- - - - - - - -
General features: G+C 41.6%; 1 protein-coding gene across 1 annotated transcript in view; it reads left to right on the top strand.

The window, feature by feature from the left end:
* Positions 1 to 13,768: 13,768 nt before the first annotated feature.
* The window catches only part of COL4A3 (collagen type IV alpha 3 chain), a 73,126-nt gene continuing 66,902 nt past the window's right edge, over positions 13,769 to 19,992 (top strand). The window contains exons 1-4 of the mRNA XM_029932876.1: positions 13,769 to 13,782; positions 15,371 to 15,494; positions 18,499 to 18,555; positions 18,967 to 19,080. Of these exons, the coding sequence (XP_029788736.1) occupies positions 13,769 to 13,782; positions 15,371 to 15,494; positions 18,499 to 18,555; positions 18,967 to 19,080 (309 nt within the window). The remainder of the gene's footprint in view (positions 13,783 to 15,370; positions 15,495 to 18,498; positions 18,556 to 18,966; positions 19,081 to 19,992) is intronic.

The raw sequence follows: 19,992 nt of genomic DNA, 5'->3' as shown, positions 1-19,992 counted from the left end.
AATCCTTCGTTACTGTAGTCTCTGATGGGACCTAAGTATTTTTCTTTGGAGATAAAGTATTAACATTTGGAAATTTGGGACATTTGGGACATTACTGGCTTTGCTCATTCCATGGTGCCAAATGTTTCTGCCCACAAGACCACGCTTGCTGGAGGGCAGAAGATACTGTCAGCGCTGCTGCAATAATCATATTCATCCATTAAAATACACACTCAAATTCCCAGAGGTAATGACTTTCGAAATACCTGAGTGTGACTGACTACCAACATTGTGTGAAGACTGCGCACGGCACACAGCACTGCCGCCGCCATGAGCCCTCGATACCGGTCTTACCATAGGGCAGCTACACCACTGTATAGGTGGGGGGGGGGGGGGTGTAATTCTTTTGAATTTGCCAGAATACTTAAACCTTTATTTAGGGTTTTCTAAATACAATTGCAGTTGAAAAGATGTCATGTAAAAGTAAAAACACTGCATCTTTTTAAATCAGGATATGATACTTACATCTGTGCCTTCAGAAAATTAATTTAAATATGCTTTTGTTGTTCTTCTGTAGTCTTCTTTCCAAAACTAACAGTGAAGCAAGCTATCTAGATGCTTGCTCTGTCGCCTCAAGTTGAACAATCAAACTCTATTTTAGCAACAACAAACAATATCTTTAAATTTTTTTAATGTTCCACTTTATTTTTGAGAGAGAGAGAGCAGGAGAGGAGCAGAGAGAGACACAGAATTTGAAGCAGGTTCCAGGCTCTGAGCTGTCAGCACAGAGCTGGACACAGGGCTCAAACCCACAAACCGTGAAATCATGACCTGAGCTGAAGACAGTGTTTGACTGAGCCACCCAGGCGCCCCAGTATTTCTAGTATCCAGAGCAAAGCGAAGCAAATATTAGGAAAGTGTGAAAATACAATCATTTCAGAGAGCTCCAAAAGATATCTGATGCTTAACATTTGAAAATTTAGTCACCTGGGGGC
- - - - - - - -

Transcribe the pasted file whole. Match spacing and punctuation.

General features: G+C 41.6%; 1 protein-coding gene across 1 annotated transcript in view; it reads left to right on the top strand.

The window, feature by feature from the left end:
* Positions 1 to 13,768: 13,768 nt before the first annotated feature.
* The window catches only part of COL4A3 (collagen type IV alpha 3 chain), a 73,126-nt gene continuing 66,902 nt past the window's right edge, over positions 13,769 to 19,992 (top strand). The window contains exons 1-4 of the mRNA XM_029932876.1: positions 13,769 to 13,782; positions 15,371 to 15,494; positions 18,499 to 18,555; positions 18,967 to 19,080. Of these exons, the coding sequence (XP_029788736.1) occupies positions 13,769 to 13,782; positions 15,371 to 15,494; positions 18,499 to 18,555; positions 18,967 to 19,080 (309 nt within the window). The remainder of the gene's footprint in view (positions 13,783 to 15,370; positions 15,495 to 18,498; positions 18,556 to 18,966; positions 19,081 to 19,992) is intronic.

The raw sequence follows: 19,992 nt of genomic DNA, 5'->3' as shown, positions 1-19,992 counted from the left end.
AATCCTTCGTTACTGTAGTCTCTGATGGGACCTAAGTATTTTTCTTTGGAGATAAAGTATTAACATTTGGAAATTTGGGACATTTGGGACATTACTGGCTTTGCTCATTCCATGGTGCCAAATGTTTCTGCCCACAAGACCACGCTTGCTGGAGGGCAGAAGATACTGTCAGCGCTGCTGCAATAATCATATTCATCCATTAAAATACACACTCAAATTCCCAGAGGTAATGACTTTCGAAATACCTGAGTGTGACTGACTACCAACATTGTGTGAAGACTGCGCACGGCACACAGCACTGCCGCCGCCATGAGCCCTCGATACCGGTCTTACCATAGGGCAGCTACACCACTGTATAGGTGGGGGGGGGGGGGGTGTAATTCTTTTGAATTTGCCAGAATACTTAAACCTTTATTTAGGGTTTTCTAAATACAATTGCAGTTGAAAAGATGTCATGTAAAAGTAAAAACACTGCATCTTTTTAAATCAGGATATGATACTTACATCTGTGCCTTCAGAAAATTAATTTAAATATGCTTTTGTTGTTCTTCTGTAGTCTTCTTTCCAAAACTAACAGTGAAGCAAGCTATCTAGATGCTTGCTCTGTCGCCTCAAGTTGAACAATCAAACTCTATTTTAGCAACAACAAACAATATCTTTAAATTTTTTTAATGTTCCACTTTATTTTTGAGAGAGAGAGAGCAGGAGAGGAGCAGAGAGAGACACAGAATTTGAAGCAGGTTCCAGGCTCTGAGCTGTCAGCACAGAGCTGGACACAGGGCTCAAACCCACAAACCGTGAAATCATGACCTGAGCTGAAGACAGTGTTTGACTGAGCCACCCAGGCGCCCCAGTATTTCTAGTATCCAGAGCAAAGCGAAGCAAATATTAGGAAAGTGTGAAAATACAATCATTTCAGAGAGCTCCAAAAGATATCTGATGCTTAACATTTGAAAATTTAGTCACCTGGGGGC